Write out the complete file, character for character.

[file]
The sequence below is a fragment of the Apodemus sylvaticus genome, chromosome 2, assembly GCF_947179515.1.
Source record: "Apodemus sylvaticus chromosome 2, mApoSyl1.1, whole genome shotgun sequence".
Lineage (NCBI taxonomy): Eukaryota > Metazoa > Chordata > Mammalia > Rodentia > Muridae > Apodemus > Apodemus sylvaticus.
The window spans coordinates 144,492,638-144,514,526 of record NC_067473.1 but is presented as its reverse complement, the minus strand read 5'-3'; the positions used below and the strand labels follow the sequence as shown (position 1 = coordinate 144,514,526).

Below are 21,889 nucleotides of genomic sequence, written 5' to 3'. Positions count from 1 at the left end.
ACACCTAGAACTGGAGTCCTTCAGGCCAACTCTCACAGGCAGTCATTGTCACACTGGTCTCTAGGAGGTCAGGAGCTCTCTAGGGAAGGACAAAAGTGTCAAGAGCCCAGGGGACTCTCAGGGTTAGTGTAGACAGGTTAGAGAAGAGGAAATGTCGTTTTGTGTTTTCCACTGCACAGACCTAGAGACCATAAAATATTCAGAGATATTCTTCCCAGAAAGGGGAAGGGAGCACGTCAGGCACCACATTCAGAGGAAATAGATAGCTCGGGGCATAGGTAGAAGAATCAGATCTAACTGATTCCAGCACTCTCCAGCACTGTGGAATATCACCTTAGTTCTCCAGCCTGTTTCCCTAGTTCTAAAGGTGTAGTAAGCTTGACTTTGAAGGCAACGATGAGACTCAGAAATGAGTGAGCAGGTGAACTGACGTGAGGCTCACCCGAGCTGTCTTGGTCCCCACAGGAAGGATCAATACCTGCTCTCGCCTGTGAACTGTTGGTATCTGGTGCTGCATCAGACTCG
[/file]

The sequence below is a fragment of the Apodemus sylvaticus genome, chromosome 2, assembly GCF_947179515.1.
Source record: "Apodemus sylvaticus chromosome 2, mApoSyl1.1, whole genome shotgun sequence".
Lineage (NCBI taxonomy): Eukaryota > Metazoa > Chordata > Mammalia > Rodentia > Muridae > Apodemus > Apodemus sylvaticus.
The window spans coordinates 144,492,638-144,514,526 of record NC_067473.1 but is presented as its reverse complement, the minus strand read 5'-3'; the positions used below and the strand labels follow the sequence as shown (position 1 = coordinate 144,514,526).

Below are 21,889 nucleotides of genomic sequence, written 5' to 3'. Positions count from 1 at the left end.
ACACCTAGAACTGGAGTCCTTCAGGCCAACTCTCACAGGCAGTCATTGTCACACTGGTCTCTAGGAGGTCAGGAGCTCTCTAGGGAAGGACAAAAGTGTCAAGAGCCCAGGGGACTCTCAGGGTTAGTGTAGACAGGTTAGAGAAGAGGAAATGTCGTTTTGTGTTTTCCACTGCACAGACCTAGAGACCATAAAATATTCAGAGATATTCTTCCCAGAAAGGGGAAGGGAGCACGTCAGGCACCACATTCAGAGGAAATAGATAGCTCGGGGCATAGGTAGAAGAATCAGATCTAACTGATTCCAGCACTCTCCAGCACTGTGGAATATCACCTTAGTTCTCCAGCCTGTTTCCCTAGTTCTAAAGGTGTAGTAAGCTTGACTTTGAAGGCAACGATGAGACTCAGAAATGAGTGAGCAGGTGAACTGACGTGAGGCTCACCCGAGCTGTCTTGGTCCCCACAGGAAGGATCAATACCTGCTCTCGCCTGTGAACTGTTGGTATCTGGTGCTGCATCAGACTCG